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Dog on bin Laden mission steals spotlight from Navy SEALs
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Dog on bin Laden mission steals spotlight from Navy SEALs

  • U.S. Army Staff Sgt. Kevin Reese and his military working dog Grek wait at a safe house before conducting an assault against insurgents in Iraq, 2007.
    U.S. Air ForceU.S. Army Staff Sgt. Kevin Reese and his military working dog Grek wait at a safe house before conducting an assault against insurgents in Iraq, 2007.
  • Staff Sgt. Michael Hile with Ronnie, his military working dog, is hoisted into a Blackhawk helicopter during a canine-hoist training mission near Bagram Airfield, Afghanistan, 2007
    U.S. ArmyStaff Sgt. Michael Hile with Ronnie, his military working dog, is hoisted into a Blackhawk helicopter during a canine-hoist training mission near Bagram Airfield, Afghanistan, 2007
  • U.S. Army Spc. Marc Whittaker holds back his military working dog Anax while U.S. Air Force Senior Airman Erin Simes, a canine handler, acts as a decoy during an end of leash drill at Forward Operating Base Salerno, Afghanistan, April 5.
    U.S. ArmyU.S. Army Spc. Marc Whittaker holds back his military working dog Anax while U.S. Air Force Senior Airman Erin Simes, a canine handler, acts as a decoy during an end of leash drill at Forward Operating Base Salerno, Afghanistan, April 5.
  • U.S. Army Sgt. Stephen M. Netzzley and his military working dog check for explosives in an area where a weapons cache was found in Logar province, Afghanistan, 2009.
    U.S. ArmyU.S. Army Sgt. Stephen M. Netzzley and his military working dog check for explosives in an area where a weapons cache was found in Logar province, Afghanistan, 2009.
  • Staff Sgt. Michael Stevens, a military working dog handler, runs his military working/patrol explosive detection dog Karo through an explosive device detection training session at Forward Operating Base Lagman, Afghanistan, in February.
    U.S. Air ForceStaff Sgt. Michael Stevens, a military working dog handler, runs his military working/patrol explosive detection dog Karo through an explosive device detection training session at Forward Operating Base Lagman, Afghanistan, in February.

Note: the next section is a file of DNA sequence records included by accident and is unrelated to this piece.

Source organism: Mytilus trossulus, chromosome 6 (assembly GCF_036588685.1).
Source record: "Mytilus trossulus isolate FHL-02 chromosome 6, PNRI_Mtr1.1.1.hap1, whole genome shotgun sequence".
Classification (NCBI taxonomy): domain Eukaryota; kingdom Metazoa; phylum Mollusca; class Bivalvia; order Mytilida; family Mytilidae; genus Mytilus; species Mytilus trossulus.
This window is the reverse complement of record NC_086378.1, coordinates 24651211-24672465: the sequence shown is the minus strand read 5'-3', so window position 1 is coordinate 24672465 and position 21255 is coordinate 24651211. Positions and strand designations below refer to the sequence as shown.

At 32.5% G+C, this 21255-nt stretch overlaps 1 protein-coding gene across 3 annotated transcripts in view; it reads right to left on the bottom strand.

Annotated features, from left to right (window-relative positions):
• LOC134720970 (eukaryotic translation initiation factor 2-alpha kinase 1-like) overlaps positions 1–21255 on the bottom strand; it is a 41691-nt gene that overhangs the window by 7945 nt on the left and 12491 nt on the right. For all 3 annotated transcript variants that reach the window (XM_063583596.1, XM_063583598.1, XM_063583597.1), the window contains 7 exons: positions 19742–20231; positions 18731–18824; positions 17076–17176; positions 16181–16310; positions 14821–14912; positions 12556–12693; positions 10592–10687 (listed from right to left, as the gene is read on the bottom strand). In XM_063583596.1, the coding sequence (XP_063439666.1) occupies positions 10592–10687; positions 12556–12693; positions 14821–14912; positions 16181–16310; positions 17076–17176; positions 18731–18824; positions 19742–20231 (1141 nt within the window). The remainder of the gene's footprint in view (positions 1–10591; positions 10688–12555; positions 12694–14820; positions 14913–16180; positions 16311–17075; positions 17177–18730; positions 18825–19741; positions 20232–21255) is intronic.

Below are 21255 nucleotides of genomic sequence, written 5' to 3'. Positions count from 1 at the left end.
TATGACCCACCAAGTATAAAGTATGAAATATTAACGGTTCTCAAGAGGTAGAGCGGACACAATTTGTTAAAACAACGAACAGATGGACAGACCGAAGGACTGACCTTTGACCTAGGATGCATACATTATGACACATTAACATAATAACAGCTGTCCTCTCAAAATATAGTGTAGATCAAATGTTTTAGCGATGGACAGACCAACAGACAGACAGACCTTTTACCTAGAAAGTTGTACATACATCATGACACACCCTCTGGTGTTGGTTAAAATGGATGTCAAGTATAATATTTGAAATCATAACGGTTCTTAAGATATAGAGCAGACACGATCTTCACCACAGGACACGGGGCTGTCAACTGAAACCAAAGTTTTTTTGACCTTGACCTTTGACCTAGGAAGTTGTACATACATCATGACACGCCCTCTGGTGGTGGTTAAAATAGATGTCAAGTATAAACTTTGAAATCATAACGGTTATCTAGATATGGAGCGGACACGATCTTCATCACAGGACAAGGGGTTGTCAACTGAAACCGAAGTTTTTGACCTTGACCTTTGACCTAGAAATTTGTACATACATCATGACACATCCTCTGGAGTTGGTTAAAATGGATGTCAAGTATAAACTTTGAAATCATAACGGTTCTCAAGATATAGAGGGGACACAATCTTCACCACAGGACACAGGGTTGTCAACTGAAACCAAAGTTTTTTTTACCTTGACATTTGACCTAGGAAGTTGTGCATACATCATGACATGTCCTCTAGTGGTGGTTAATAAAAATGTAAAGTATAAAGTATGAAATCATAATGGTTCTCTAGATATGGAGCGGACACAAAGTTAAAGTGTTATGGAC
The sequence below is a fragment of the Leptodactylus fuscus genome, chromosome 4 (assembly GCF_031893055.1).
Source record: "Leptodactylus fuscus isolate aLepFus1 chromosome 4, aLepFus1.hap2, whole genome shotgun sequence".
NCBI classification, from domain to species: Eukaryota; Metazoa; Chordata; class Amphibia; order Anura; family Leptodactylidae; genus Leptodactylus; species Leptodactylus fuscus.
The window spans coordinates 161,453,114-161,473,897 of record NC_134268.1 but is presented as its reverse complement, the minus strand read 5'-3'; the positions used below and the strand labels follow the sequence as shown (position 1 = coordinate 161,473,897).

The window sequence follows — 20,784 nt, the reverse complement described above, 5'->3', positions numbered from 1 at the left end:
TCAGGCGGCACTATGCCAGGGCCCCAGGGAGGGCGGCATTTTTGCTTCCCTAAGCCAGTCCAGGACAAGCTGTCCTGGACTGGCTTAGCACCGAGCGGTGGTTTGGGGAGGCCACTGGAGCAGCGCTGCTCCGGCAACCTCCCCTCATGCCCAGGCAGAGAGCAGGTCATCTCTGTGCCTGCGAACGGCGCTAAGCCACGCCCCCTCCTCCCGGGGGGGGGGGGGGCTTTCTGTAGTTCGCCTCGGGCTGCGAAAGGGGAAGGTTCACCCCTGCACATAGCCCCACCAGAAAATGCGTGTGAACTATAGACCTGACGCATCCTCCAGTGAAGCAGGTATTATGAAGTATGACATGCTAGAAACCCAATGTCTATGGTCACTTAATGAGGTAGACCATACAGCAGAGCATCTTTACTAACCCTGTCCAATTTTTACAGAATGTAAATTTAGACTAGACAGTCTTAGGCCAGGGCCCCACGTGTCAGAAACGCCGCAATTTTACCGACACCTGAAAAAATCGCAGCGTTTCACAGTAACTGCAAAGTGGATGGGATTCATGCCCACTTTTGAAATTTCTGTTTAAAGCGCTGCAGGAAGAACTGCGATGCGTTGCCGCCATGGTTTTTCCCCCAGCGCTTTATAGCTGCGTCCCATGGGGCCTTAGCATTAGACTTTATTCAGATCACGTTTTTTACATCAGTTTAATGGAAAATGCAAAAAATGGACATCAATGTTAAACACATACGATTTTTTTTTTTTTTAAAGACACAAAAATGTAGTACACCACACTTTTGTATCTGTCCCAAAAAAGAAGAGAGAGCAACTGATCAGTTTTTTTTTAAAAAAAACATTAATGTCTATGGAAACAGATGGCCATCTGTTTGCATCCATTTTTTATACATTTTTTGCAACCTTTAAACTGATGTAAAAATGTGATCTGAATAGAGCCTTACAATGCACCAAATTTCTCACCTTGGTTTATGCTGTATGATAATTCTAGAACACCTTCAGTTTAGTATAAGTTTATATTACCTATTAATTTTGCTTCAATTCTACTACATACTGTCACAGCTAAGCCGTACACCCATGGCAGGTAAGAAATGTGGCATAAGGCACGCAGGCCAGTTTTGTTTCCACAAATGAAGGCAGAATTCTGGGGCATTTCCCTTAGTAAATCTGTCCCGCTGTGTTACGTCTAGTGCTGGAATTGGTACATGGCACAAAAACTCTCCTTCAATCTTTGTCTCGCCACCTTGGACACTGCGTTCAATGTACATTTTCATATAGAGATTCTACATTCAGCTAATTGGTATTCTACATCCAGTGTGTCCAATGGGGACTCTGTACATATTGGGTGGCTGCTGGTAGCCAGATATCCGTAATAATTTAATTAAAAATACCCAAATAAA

• Cash, a military working dog, leads a congressional delegation through the streets of Garmsir District in Helmand Province, Afghanistan, in February.
    U.S. Embassy, Kabul/FlickrCash, a military working dog, leads a congressional delegation through the streets of Garmsir District in Helmand Province, Afghanistan, in February.

The Navy SEALs who took down Osama bin Laden did not have to operate alone. They had the help of one very courageous dog.

The American team that stormed bin Laden's compound in Pakistan and killed the al-Qaeda leader and much of his entourage included a dog, most likely a German shepherd or a Belgian Malinois.

And this dog has now captured the nation's attention and imagination.

Belgian Malinois and German shepherds are often used in the United States as police dogs, valued for their search and rescue capabilities. The inclusion of one of these types of dogs in the bin Laden raid highlights the military's growing use of dogs in wars. They are often needed to quickly find bombs.

They are also good at detecting—and catching—fugitives like bin Laden.

“The capability they bring to the fight cannot be replicated by man or machine,” Gen. David Petraeus, the top commander of U.S. forces in Afghanistan, said last year as reported in the New York Times.

The news that a dog was part of the bin Laden raid has drawn significant attention.

Foreign Policy has a slideshow on war dogs.

The Guardian lets us know the dog was lowered into the Pakistan compound while strapped to a human member of the team.

The Daily has a strange image of what that might have looked like.

And the Washington Post has a Q&A with Gerry Proctor, an officer at Lackland Air Force base in the dog training division.

What's your take?

What are your thoughts on the bin Laden operation dog? Is he (or she) a national hero? Should we know his (or her) identity? And should dogs be used in war operations? Leave your thoughts in the comments.

This article originally appeared on GlobalPost.

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